If we are to say this is okay, we are telling the entire network this is how you get ahead.

A cruel twist of fate in my eyes to see mips rewards given to aspiring indexers that have yet formed strong community attachments and incentivized to act dishonestly.

Arbitration is what we have in this current moment.

Was this allowed by the protocol? Yes
Was this allowed by the arbitration charter? In my opinion no.
If wishful current canon is code is law, then why do we have one?


The Arbitrator is a protocol role that is assigned via decentralized governance, and as such there are certain parts of its behavior that are not specified in smart contract code running on-chain.


Your calculations are correct, seems that I took graphscan fee cut for protocol cut, and incorrectly deducted effective stake.

It’s true that if one sticks to few subgraphs generating queries, they can barely generate 300grt per mil allocated per day. However, if one is purely guided by signal and manages his allocation costs, 400 grt/mil/day is completely realistic (and includes indexing small trashy subgraphs, which have no use in the network, but have leftover signal).

Anyhow, I don’t see any reasons for this dispute not to be ruled as draw as long as there is no dispute and no decision on actions of indexer 0x62eecb89c407a731e06e2b2c25563e2a8f96dfaa who self-boosts and reuses signal (or rugs, if you wish) as soon as allocation is diluted (signal comes from nakashu.eth).

Little more info about this 0x62 guy:

  1. Yesterday I’ve spread 50 allocations among most profitable subgraphs (without intentional self-signalling), and 5 of them were immediately signal-rugged by this guy.
  2. He grew up his stake from 200k to 240k in one month, and his strategy is self-signalling and indexing with small sums, and rotate signals/allocations once allocations are diluted.
  3. Amount of self-boosted allocations and signal rugging is to be determined, but he has ~160 allocations, and ~60 signals currently.

While I don’t think it is illegal, and I personally don’t think that should be punished with slashing (imo code is law), I propose that someone highly motivated in TheGraph protocol development to open some disputes against 0x62. Economically you will likely loose money, as disputes are normally not a quick return, and slashing amount here is very small (unless you slash all of his allocations, but consider gas costs then too).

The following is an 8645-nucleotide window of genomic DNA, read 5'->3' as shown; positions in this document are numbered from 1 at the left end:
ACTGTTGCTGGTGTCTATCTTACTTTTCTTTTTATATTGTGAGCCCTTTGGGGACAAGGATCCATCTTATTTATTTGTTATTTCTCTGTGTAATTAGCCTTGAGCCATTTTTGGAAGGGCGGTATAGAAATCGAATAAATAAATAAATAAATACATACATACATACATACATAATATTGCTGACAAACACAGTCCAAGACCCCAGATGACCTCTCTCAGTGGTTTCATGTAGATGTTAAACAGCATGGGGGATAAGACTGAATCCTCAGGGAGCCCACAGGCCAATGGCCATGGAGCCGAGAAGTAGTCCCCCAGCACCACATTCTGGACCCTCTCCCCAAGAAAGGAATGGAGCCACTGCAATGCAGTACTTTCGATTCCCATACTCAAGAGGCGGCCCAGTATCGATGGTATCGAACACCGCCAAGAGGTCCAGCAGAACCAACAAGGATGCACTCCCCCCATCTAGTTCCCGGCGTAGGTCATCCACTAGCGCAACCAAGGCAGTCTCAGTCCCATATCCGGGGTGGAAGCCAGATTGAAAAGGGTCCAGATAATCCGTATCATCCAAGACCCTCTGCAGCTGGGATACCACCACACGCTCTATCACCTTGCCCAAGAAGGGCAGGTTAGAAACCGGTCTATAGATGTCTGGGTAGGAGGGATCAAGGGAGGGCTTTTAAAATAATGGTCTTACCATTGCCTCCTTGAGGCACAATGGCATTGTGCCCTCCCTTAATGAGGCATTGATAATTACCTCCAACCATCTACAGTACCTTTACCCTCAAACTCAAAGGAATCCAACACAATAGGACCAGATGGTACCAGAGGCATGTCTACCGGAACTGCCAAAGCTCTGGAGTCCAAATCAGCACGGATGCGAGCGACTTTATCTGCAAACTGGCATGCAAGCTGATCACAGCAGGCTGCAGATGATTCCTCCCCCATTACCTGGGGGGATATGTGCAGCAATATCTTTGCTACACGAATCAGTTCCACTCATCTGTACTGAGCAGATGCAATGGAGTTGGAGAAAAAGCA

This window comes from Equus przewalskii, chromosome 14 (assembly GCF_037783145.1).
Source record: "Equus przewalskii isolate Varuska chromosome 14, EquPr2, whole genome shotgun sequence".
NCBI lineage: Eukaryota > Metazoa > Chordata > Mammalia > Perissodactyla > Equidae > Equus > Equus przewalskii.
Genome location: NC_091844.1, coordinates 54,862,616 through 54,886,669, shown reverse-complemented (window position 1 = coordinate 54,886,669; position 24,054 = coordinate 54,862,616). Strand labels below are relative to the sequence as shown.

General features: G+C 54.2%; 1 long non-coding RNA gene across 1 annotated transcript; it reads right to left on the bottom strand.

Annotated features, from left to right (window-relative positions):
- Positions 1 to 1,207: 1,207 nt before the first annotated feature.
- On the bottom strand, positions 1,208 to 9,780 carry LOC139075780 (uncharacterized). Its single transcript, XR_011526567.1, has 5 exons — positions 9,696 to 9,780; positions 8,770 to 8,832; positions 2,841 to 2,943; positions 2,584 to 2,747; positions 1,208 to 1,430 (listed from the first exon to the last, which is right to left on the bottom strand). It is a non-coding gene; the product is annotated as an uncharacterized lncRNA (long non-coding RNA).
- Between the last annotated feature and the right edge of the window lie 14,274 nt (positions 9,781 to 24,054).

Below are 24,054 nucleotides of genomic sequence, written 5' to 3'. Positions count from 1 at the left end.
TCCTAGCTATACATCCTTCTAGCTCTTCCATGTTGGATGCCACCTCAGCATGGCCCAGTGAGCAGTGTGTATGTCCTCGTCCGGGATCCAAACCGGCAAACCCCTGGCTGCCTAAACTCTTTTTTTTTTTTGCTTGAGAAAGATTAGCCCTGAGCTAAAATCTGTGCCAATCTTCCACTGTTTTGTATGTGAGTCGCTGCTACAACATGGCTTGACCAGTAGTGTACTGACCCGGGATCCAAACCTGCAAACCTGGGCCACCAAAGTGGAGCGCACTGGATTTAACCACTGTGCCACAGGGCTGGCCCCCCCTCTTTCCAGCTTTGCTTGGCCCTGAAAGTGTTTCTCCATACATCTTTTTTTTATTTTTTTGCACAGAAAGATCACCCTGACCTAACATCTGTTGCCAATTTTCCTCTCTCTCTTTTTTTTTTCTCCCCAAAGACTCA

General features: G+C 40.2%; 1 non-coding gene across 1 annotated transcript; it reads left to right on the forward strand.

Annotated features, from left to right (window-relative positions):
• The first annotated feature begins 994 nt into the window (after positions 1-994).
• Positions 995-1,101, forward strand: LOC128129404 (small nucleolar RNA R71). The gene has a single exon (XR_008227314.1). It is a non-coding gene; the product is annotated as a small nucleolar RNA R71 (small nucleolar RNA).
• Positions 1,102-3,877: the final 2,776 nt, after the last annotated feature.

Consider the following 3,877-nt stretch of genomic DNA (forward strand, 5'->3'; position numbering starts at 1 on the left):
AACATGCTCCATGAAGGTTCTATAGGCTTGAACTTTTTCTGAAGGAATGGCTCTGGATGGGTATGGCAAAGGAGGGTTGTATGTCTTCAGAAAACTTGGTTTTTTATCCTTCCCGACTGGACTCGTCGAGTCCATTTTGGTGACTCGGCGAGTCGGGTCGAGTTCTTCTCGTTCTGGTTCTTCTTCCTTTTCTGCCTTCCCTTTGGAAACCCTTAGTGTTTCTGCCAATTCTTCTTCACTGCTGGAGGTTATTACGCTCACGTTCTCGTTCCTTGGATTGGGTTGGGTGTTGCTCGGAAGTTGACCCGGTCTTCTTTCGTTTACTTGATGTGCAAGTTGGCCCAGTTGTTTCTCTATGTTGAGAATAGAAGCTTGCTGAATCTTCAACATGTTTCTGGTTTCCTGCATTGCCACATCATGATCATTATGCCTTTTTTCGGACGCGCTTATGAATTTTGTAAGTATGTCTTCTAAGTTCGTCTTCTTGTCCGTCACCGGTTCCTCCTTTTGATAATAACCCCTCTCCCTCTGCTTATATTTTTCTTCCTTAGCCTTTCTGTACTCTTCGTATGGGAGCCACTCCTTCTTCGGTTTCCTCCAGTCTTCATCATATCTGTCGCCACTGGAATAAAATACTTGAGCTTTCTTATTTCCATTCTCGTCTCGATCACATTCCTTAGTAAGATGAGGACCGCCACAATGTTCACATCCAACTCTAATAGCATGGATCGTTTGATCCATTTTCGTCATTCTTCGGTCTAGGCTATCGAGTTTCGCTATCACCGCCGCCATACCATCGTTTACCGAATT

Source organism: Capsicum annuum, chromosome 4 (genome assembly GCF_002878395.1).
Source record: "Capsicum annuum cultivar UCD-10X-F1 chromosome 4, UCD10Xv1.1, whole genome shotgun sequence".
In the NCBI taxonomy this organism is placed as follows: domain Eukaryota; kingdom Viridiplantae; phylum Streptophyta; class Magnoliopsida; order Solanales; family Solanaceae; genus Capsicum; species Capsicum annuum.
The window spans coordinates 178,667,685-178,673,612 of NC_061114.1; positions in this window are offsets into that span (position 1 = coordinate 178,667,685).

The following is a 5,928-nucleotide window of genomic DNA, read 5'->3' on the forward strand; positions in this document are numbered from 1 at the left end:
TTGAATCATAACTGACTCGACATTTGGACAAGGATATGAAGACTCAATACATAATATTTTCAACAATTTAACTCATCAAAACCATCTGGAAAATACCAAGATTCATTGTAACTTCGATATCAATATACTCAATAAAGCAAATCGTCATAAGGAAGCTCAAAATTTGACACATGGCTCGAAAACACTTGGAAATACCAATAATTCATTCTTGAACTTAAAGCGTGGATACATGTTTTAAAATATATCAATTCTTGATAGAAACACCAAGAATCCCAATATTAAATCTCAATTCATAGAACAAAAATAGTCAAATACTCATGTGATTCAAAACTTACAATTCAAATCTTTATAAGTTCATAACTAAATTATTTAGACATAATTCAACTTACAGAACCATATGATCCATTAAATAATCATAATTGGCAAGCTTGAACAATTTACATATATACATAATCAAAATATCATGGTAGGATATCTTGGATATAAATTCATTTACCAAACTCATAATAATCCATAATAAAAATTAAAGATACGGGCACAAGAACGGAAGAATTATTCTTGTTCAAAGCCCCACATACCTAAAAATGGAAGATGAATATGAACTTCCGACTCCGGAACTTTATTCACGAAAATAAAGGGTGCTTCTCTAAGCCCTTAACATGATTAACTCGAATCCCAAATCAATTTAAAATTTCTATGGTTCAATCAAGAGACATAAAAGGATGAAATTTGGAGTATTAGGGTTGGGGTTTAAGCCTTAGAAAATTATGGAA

Self-signal&indexing is a very tough topic, and I think slashing should be case-based.
As pointed by ryabina above, situations may have different severity, and I think we should move from high-severity towards low-severity to establish the boundary in this grey area. And once we do, we shall make sure to make these rules public and well-known, and may be even accomodate smart contract logic to prevent that.

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A lot of discussions here, very interesting topics raised, and there is clear evidence that this case, followed by 0x62 case cannot be left without action (e.g. draw).

The precedent shall be set up, warning potential future bad actors trying to drill the protocol inflation by self-signalling hits-and-tricks.

  1. Minatofund - clear bad actor - slashed
  2. Inflex/DecisionBasis - bad actor, trying to change the topic of discussion - to be slashed.
  3. 0x62 guy, discussed “in addition” to Inflex - to be thoroughly investigated and slashed as well.

These 3 cases will form the good ground for future healthy development of the network.

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“Trying to change the topic of the discussion” - really? Lol.

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What Happened & The Timeline: